In exchange for funding the site, you could put a message in the footer that says “Our website was made possible by the generous support of Company X” with a link to their site.  They get good PR (and a bit of SEO value) and you get a new website.  If you can find the right partner it could be a good situation for you both.

Why Crowdfunding May Not Be a Good Fit

Something that’s been getting a lot of attention lately is the idea of crowdfunding, which basically means soliciting a group of supporters to collectively fund a project via the internet.  However, this relatively new model of funding isn’t ideal (at least at this point) for funding a nonprofit website project.  Many services don’t accept charitable donations or charge a much higher processing fee than handling the donations yourself.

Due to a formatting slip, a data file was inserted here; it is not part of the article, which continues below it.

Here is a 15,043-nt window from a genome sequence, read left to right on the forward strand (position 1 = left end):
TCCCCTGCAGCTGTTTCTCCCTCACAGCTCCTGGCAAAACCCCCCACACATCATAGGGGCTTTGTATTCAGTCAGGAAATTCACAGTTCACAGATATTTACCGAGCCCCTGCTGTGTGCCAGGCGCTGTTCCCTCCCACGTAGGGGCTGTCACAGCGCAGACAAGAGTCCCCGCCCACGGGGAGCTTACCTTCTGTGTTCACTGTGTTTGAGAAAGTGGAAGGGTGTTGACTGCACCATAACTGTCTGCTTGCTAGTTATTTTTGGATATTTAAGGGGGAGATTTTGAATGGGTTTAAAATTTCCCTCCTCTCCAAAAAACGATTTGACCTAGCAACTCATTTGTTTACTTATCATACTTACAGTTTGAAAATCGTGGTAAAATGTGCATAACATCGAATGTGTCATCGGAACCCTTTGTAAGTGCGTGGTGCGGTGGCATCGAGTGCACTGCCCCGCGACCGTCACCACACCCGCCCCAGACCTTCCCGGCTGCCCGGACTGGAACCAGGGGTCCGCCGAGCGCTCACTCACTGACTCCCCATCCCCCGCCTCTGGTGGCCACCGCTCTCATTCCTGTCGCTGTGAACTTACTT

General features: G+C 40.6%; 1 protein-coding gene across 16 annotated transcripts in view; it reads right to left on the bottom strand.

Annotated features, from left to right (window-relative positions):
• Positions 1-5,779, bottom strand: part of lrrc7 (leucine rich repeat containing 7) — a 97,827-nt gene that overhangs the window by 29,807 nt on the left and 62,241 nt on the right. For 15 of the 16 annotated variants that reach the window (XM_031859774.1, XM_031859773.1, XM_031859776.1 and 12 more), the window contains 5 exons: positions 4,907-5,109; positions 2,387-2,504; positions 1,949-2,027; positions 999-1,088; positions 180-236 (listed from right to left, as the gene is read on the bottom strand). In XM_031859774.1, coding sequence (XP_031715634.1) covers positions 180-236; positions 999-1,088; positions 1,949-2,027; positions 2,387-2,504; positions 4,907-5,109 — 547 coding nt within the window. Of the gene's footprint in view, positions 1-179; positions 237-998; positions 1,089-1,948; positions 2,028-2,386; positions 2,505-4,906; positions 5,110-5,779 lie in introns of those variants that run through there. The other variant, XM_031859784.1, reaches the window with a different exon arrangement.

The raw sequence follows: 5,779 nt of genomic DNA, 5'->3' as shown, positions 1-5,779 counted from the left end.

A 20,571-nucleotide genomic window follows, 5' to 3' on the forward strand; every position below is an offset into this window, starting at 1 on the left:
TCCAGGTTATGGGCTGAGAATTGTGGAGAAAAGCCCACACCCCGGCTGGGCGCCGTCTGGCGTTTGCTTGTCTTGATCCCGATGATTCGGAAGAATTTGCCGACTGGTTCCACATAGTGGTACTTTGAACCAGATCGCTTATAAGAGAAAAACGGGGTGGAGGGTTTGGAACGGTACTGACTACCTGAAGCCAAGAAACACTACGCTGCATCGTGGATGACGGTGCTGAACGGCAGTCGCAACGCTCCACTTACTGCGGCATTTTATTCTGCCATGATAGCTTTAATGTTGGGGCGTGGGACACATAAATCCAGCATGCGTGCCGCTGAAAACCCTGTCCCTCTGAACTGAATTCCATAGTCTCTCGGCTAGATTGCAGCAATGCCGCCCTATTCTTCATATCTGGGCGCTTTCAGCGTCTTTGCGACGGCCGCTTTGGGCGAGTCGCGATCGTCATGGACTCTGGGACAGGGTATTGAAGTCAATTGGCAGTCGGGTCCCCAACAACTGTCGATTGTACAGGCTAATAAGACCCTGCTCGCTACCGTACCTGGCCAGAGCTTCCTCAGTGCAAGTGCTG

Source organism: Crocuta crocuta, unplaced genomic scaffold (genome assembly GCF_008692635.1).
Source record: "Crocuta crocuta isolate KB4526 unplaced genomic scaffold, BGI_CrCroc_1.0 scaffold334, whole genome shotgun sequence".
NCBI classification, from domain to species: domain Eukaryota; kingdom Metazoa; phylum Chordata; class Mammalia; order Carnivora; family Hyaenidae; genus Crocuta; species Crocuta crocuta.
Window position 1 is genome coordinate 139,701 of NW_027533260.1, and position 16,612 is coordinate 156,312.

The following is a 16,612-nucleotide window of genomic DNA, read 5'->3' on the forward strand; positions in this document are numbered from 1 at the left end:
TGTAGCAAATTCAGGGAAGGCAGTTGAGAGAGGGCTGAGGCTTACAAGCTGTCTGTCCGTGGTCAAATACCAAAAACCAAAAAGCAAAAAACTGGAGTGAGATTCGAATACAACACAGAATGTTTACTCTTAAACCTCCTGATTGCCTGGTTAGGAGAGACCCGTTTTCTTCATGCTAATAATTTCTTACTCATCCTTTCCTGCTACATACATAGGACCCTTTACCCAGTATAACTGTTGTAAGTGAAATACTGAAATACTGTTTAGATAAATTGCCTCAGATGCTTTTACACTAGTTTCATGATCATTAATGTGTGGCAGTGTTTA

That being said, if you’ve found a crowdfunding platform you think has a lot of potential for funding a nonprofit website project, please let us know via our contact form.  We’d love to check it out.

And lastly, good luck.  It can be tough funding a website initially, but the rewards to your nonprofit and your cause are well worth it in the long run.

Related Library Articles

How to Choose the Right Web Design Company for Your Nonprofit

How to Get More Online Donations

How to Maintain Relationships with Donors Using the Internet

Resources

Millennial Donors Report 2011 – Achieve and Johnson, Grossnickle and Associates

Money for Good II: Summary Report – Hope Consulting

The 2010 Study of High Net Worth Philanthropy – The Center on Philanthropy

Image courtesy of Terry Presley, Flickr